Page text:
As I ramp up my activity on LinkedIn, I come across quite a few posts by businesspersons claiming that they dislike writing, that it’s not their forte, that they don’t have time to compose articles. I have trouble restraining myself from simply snapping back, “Then why do it? Hire me to do it for you.”

As I think about that, I wonder if, perhaps, I should respond with just those words. After all, two years of subtlety hasn’t seemed to work very well; perhaps blatant suggestion might.

Another gripe more frequently showing up is buyers requesting bids on projects and setting absurdly low budgets, then saying that any vendors who can’t work within those budgets need not apply. For instance, one buyer limits the budget to $25 for 15,000 words. I shudder to think of the dismal quality of the content those people are getting, but they make their own bed and now they must lie in it.

Just in case you haven’t been through this before, drafting, editing, and revising 15,000 words of content will take the average writer around 49 hours. That works out to an anticipated wage of $0.59 per hour for that project.

I’m also struggling against the temptation to edit people’s articles and posts and sending them the edited documents with a note stating that their writing could use significant improvement and, see, I’ve done the work for them. Now hire me, damn it.

Speaking of editing, another buyer advertised a 55,000-word manuscript to be edited. He’s willing to pay $100. For a hard edit, I can probably edit 2,000 words an hour–and I always default to the assumption of a hard edit because… well… experience. That’s 27.5 hours of work. So, that’s $0.275 per hour.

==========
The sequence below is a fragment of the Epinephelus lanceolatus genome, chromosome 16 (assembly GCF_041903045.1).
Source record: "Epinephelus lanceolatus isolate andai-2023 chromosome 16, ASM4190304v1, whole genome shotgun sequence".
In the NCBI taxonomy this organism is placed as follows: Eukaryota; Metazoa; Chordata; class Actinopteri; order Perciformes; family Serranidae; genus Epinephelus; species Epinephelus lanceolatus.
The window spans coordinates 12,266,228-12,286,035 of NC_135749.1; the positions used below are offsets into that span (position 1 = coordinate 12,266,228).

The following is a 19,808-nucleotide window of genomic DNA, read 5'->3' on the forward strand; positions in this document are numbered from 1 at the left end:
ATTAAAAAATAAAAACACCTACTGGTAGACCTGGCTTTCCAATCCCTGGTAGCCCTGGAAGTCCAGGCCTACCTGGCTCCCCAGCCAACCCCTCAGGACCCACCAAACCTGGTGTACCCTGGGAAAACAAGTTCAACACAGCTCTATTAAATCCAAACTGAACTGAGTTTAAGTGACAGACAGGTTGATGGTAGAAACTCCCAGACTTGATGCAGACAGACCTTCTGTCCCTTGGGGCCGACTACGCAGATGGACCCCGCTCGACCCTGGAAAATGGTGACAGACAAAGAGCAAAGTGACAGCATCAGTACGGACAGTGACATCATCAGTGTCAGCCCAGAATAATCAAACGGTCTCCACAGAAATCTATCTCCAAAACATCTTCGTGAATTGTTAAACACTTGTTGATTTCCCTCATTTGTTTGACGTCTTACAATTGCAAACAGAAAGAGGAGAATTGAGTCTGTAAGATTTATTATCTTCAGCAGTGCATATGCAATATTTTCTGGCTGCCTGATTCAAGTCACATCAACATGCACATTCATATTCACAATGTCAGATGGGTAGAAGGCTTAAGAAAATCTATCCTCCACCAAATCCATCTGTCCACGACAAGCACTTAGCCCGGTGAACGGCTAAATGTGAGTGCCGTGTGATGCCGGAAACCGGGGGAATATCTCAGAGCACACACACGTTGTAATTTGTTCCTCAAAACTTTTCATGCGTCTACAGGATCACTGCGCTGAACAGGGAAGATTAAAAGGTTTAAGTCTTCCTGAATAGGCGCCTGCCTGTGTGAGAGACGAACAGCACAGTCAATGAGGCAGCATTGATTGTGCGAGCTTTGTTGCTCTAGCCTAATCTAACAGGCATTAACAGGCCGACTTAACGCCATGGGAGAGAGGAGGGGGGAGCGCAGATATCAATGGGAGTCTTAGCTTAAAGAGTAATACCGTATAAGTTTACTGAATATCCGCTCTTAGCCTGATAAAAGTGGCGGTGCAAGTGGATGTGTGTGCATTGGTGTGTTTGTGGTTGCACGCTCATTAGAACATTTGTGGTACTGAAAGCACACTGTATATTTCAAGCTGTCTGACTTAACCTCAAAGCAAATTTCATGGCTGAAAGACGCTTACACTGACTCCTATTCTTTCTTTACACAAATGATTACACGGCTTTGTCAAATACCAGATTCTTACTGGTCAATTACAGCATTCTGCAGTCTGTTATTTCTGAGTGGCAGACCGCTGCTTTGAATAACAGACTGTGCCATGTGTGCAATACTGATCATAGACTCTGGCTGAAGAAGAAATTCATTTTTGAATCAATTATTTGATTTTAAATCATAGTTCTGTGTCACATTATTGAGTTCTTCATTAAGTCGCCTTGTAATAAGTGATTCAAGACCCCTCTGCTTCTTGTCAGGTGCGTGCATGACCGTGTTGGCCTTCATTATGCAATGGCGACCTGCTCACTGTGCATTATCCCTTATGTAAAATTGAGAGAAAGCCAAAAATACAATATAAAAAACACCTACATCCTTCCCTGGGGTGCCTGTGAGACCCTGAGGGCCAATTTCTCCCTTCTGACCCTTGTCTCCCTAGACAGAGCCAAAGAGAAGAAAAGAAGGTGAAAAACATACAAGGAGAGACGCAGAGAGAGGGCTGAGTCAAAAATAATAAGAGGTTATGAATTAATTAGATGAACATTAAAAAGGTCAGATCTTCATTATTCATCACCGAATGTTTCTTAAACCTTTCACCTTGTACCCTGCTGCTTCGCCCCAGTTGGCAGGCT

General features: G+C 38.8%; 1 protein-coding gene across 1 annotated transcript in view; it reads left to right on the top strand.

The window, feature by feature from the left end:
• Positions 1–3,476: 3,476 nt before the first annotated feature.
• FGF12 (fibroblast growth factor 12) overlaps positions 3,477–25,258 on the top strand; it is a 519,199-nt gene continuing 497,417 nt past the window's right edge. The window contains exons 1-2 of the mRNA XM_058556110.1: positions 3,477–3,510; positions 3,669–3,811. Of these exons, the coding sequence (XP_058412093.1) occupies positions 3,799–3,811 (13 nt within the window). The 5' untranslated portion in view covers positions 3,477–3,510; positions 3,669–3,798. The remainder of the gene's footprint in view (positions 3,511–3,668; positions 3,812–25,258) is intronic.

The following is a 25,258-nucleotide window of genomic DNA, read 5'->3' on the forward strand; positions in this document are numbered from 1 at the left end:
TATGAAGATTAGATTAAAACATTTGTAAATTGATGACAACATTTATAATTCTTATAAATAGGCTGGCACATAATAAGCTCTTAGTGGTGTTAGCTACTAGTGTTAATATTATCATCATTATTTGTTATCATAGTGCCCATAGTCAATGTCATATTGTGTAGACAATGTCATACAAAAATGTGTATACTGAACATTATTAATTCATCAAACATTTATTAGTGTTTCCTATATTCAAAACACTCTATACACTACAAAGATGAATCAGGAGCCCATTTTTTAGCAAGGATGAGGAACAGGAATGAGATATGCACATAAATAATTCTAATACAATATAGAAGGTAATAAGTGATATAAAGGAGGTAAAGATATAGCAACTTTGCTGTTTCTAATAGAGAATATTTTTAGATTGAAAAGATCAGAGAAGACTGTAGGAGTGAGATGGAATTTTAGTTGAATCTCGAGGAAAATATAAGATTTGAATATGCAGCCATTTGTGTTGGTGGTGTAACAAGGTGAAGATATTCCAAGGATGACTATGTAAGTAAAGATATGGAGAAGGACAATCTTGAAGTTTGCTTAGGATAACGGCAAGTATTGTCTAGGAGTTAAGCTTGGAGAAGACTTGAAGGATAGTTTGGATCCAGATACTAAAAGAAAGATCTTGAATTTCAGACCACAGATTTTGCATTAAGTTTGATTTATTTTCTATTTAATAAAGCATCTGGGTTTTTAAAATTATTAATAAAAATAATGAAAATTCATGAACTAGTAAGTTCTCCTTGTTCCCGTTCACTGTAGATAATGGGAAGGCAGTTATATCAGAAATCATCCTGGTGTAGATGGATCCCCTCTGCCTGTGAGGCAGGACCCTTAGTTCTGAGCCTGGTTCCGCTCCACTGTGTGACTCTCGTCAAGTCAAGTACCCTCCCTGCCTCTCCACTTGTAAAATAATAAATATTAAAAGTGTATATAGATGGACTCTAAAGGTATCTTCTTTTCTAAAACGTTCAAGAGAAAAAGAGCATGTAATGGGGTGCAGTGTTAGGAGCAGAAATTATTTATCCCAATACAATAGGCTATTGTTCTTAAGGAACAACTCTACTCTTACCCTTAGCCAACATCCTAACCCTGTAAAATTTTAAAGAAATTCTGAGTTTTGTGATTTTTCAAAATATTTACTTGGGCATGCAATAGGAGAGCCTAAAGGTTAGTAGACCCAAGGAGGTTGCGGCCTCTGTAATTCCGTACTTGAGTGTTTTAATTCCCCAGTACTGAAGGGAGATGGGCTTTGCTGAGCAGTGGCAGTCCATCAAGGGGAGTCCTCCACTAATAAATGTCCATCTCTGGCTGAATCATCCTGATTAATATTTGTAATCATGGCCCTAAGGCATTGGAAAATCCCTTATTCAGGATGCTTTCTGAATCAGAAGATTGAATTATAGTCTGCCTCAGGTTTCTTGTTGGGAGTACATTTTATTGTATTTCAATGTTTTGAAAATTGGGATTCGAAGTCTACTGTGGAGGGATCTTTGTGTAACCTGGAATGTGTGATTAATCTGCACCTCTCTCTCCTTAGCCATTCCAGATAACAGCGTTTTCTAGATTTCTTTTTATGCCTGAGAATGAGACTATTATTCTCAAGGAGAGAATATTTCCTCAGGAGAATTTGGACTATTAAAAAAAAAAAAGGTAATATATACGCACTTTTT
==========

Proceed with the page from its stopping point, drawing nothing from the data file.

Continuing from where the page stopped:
In business, executives delegate to managers who delegate to everyone else because–let’s be honest–those folks at the top of the corporate food chain can’t do it all, much less do it all well. Many entrepreneurs fail to understand that. Yes, the business rests upon their shoulders, but no law mandates that they must do everything themselves. Also, they should remember that, just as they expect to be paid for their expertise and skill, so do the vendors they hire.

As we creep further into 2018, I hope to build greater awareness that content is only “king” if it’s well written, informative, and engaging. If no one reads it, then it does no good. If it’s poorly written, then it undermines your credibility. The content a business reveals to the world is its public face, the measure by which people will judge its worth and its worthiness for their patronage.

One more manuscript in the works:

Yes, I started another manuscript and one of my 2018 goals is to finish the darned thing this year. This book is a sequel to my new adult romance Pure Iron. Tentatively titled, Iron Sun, this new adult romance will feature Jack, lead singer of Iron Falcon and popular womanizer. Of course, he’ll be handsome and all alpha-male: that’s what readers of this sub-genre expect and want. But he won’t be an unmitigated jerk. Our heroine already knows Jack, is a friend of a band member’s sister, a traumatized teacher, and struggling to decide what to do with her life after a bullied student commits suicide in front of her.

Wow, I’ve got my work cut out for me this year. I have to finish my already overdue current work-in-progress, Daughter of the Deepwood, and then get cracking on Iron Sun, The Dragon Sang Tenor, and Bear of the Midnight Sun. A quick check at my to-do pile also shows over two dozen more unfinished manuscripts. Argh. If only I didn’t need to make a living…

Languishing manuscripts include an MC romance for readers who like tough bikers, a billionaire romance for readers who like those, and a May-December romance for those who enjoy romances featuring heroes a generation older than their true loves. And more. So much more.

So, for those new authors who request that their editors sign NDAs and are afraid their editors will steal their ideas, don’t worry. I’ve got more than enough ideas of my own. I don’t need to steal any other person’s story premise.